Book: Piper Green and the Fairy Tree: The Sea Pony (Book 3)
Author: Ellen Potter
Illustrator: Qin Leng
Age Range: 7-9
The Sea Pony is the third book in the Piper Green and the Fairy Tree early chapter book series. (See my review of Books 1 and 2 here.) Piper is a seven-year-old girl who lives on a small island off the coast of Maine. Her island is so small that the younger kids take a lobster boat every morning to another island to attend school. Piper's older brother attends high school on the mainland, and can only come home on weekends. The other thing that's noteworthy about Piper is that she has a Fairy Tree in her front yard. She leaves small gifts for the fairies inside the tree, and they sometimes leave gifts for her. These gifts are mysterious at first, but generally turn out to be exactly what Piper needed.
In The Sea Pony, Piper finds a necklace in the tree. I won't spoil the surprise, but the necklace leads directly to Piper's discovery of the Sea Pony, as well as to the recovery of a lost family item. I'm never 100% clear on whether the Fairy Tree actually is magic, or whether a kindly neighbor might be intervening. But the sequence of events in The Sea Pony certainly have a magical quality to them. There's also a horse, and the chance for Piper to show up her nemesis. Seven-year-old readers will love it!
I quite like Piper. She's independent and resourceful, but with realistic capabilities and shortcomings. She tries to make a special meal for her brother and the result is something of a fiasco. But (living on a small island) she can go to the store by herself and get a missing ingredient. She helps her dad on his lobster boat. She's savvy enough to request payment, but young enough to think that at 10 cents a bait bag she'll earn enough to buy a horse in no time. She reminded me of my daughter in her optimism, willingness to work, and unrealistic larger expectations. Here are a couple of snippets:
"I'd never had a fancy necklace before. The only necklace I owned was made out of folded-up potato chip bags. My best friend, Ruby, made it for me." (Chapter 2)
(On learning that a surprise will be arriving on the ferry) "I wondered what it could be. A candy-vending machine, maybe? Or a gigantic turtle?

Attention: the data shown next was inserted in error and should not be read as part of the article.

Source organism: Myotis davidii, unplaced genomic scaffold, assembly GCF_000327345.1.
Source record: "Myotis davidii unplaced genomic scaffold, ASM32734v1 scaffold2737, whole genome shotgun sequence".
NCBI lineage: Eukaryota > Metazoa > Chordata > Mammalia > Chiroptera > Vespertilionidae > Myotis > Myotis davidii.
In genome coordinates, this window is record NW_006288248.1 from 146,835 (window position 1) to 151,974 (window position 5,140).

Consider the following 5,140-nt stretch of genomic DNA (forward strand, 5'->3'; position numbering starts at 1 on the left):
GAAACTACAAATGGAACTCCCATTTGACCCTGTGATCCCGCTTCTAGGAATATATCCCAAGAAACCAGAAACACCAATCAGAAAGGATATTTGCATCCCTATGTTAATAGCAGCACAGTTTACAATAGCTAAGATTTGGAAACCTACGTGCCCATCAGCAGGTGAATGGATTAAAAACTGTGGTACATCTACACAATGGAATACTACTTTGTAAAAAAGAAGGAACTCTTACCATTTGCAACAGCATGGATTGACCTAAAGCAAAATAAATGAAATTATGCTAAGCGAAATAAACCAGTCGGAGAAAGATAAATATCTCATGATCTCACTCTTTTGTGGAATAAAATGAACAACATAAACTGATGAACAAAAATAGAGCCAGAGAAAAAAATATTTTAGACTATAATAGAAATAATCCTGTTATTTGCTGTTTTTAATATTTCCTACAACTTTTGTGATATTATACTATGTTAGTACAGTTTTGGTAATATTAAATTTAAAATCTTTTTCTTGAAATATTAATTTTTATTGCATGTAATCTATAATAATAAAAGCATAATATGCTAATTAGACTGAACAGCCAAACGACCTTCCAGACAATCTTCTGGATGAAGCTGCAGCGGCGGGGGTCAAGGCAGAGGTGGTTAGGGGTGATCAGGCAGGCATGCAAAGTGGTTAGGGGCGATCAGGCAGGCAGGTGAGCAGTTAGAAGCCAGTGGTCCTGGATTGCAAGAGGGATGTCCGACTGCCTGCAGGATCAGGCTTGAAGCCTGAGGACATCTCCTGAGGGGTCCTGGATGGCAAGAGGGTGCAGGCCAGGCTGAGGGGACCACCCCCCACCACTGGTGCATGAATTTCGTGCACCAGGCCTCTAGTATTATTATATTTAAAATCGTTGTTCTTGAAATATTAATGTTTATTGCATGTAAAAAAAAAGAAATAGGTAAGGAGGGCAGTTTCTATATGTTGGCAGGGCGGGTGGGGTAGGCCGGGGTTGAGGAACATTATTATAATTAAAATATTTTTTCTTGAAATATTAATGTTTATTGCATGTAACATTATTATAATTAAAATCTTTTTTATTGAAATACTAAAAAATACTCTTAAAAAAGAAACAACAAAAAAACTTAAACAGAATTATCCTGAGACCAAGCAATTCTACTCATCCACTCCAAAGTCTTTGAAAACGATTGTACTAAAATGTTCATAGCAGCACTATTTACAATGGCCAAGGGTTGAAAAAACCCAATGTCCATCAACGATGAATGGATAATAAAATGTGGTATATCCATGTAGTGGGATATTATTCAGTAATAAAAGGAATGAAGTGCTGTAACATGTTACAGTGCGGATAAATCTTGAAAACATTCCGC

Then I thought of something.
"I'll bet it's a CIRCUS!!" I said in my whistle language." (Chapter 3)
Isn't Piper perfect? I also like Ellen Potter's occasional use of Maine lingo. The title of Chapter 7 is: "A Wicked Bad Gullywhumper" (a big storm).
Qn Leng's black and white illustrations (one per chapter, a mix of whole and half-page pictures) convey Piper's movement and enthusiasm, as well as the coziness of the island. The expression on Piper's face as she stuffs smelly fish into a bait bag in Chapter 7 is priceless.
The Piper Green and the Fairy Tree series, and The Sea Pony in particular, has a nice mix of "stuff kids think are cool" (living on a small island, taking boats, a Fairy Tree) and realistic family/community/kid dynamics. Piper's family is not the most well-off on the island, and her father doesn't hesitate to take her to task when she uses bait injudiciously. But the island also acquires a horse! The Sea Pony strikes a nice balance, I think. I'm happy to see this series continuing strong. I think it's a perfect fit for kids just starting to be ready for chapter books. Recommended, and definitely a nice addition for libraries serving new readers.
Publisher: Knopf Books for Young Readers (@RandomHouseKids)
Publication Date: August 16, 2016
Source of Book: Advance review copy from the publisher
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